Archive | Easements

Never Be Bound by What the Condemnor Declares in a Taking

We witness more and more State appropriations where the NYDOT declares on its appropriation map that the taking is “Temporary.”  Yet, after the filing of the map and ergo the appropriation, the State alters the land in such a way that it is severely damaged.  The new roadway may limit access onto the remainder; it may reduce parking, or otherwise permanently physically alter the property. The scope of an easement is generally determined by the four corners of the taking documents themselves.  LIRR v LILCO, 64 NY2d 1088, 1089 (1985). … read more

Posted in Condemnation, Easements, Loss of Access, Partial Takings
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The Atlantic Coast Pipeline

The United States Supreme Court ruled on Monday that the controversial Atlantic Coast Pipeline can traverse sixteen (16) miles of land within the George Washington National Forest.  The case, United States Forest Service v Cowpasture River Prevention Assoc., 590 U.S. ___ (2020), considered the grant of a special permit from the Forest Service for a right of way some 600 feet below a portion of the Appalachian National Scenic Trail.  The Respondents filed a petition for review alleging that the special permit for the right of way violated the Mineral… read more

Posted in Appalachian Trial, Easements, Right-of-Way
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No Soup for You – Colorado Supreme Court Refuses Compensation for Taking of Restrictive Covenant

The Town of Monument condemned a privately owned lot in a residential subdivision for the purpose of locating a water storage tank.  The lot was subject to a restrictive covenant requiring that it remain residential in use and that only a single-family home could be built on it.  Restrictive covenants are not unusual and are common in the development of planned unit communities.  Restrictive covenants have significant and substantial impact on the use and value of property. In response to the Town’s condemnation proceeding, dozens of property owners in the… read more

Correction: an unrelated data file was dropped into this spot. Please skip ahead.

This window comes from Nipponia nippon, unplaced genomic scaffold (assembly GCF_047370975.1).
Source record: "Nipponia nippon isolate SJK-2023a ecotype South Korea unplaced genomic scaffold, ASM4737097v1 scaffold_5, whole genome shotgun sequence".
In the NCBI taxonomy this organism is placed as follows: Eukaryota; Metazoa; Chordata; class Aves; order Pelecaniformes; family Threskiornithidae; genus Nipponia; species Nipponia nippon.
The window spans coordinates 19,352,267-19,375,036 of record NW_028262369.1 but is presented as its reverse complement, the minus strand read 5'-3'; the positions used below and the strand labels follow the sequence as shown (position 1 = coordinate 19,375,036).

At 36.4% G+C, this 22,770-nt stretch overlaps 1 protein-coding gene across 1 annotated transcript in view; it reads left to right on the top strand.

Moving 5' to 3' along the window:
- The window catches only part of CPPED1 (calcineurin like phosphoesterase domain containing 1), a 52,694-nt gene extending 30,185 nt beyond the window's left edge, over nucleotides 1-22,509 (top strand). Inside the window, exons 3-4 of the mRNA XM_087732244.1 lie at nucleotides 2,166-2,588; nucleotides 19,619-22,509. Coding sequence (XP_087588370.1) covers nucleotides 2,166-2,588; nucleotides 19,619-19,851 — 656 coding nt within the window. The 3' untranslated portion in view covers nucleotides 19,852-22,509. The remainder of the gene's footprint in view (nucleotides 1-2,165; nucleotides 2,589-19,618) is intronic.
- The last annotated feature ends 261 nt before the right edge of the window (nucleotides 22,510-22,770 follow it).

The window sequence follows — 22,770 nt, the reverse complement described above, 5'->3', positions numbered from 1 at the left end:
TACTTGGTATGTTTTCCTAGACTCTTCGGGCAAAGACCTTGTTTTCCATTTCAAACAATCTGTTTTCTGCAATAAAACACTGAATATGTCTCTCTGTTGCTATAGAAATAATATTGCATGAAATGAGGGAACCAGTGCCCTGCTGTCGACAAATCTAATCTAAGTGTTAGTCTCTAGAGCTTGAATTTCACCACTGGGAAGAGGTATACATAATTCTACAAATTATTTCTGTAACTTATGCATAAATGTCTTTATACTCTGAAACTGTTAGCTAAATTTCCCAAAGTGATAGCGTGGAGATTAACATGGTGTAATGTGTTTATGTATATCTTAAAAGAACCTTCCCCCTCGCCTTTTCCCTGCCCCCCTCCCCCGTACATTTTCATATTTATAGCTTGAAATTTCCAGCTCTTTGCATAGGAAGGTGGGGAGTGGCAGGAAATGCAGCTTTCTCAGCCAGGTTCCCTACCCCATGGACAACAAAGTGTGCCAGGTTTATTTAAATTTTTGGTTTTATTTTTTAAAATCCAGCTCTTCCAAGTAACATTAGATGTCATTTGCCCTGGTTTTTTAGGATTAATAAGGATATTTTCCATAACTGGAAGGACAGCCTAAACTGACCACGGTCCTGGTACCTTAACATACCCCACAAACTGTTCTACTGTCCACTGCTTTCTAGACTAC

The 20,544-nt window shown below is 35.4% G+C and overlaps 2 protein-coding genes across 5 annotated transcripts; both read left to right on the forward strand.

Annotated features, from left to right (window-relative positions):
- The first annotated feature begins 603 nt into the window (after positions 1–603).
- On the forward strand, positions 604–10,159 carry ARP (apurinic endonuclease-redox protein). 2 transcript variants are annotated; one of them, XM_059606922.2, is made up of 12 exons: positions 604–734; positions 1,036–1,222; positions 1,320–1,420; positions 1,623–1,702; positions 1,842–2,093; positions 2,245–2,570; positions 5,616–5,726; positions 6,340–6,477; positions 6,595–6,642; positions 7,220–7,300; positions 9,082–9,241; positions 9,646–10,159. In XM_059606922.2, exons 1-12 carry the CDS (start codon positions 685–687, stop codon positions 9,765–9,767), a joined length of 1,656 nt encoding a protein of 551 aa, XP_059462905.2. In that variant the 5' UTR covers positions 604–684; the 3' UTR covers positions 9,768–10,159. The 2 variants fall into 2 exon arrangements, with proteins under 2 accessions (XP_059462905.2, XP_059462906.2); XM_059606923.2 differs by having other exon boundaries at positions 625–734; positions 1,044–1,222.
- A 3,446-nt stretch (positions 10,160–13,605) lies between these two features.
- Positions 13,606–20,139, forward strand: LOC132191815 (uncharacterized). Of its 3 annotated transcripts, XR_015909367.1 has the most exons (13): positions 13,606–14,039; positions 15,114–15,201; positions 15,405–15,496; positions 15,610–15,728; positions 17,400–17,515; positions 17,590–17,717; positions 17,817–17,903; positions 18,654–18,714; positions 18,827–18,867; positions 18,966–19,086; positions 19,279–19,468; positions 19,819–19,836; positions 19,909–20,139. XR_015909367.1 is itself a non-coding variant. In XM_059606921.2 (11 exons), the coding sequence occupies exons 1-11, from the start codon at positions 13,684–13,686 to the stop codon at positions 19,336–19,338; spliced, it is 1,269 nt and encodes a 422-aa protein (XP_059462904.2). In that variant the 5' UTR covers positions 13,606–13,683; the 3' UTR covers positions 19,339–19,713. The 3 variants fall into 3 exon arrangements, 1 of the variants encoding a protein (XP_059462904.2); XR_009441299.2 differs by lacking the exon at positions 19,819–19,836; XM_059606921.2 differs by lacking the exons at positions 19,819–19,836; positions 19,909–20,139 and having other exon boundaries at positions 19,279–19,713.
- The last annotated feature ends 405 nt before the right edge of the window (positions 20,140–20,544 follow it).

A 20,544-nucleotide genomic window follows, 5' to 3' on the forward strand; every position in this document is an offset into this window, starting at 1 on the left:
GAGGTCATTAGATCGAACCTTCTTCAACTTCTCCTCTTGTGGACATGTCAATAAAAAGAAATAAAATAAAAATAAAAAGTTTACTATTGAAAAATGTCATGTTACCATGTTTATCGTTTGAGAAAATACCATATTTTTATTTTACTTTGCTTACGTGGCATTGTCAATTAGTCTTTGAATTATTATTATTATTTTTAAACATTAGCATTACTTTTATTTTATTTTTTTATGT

Posted in Compensation, Easements, Just Compensation, Restrictive Covenants
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          I recently tried a claim which involved the taking of an easement on a beach front property.  The taking was to build a protective dune on Fire Island.           The dune was part of a federally funded program developed after Hurricane Sandy.  The County claimed that the dune was a special benefit to the property.  Let’s define the terms:           Nichols on Eminent Domain, Third Ed., Sec. 8A.04(2) provides, “General benefits are those benefits which result from the fulfilment of the public project which necessitated the taking and are… read more

Posted in Easements, Partial Takings, Special Benefit, Uncategorized
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Our Hawaiian friend, Robert T. Thomas, brought an Eleventh Circuit Court of Appeals decision to our attention.  The case, Chmielewski v The City of St. Pete Beach, was decided on May 16, 2018.  Robert writes an excellent blog,  The blog must be considered mandatory reading for anyone interested in eminent domain. In the Chmielewski case, the Court affirmed a jury verdict in favor of a property owner who asserted that the City’s invitation to the public to access the beach by way of the owner’s privately-owned land was a… read more

Posted in Beach Access, Easements, Title
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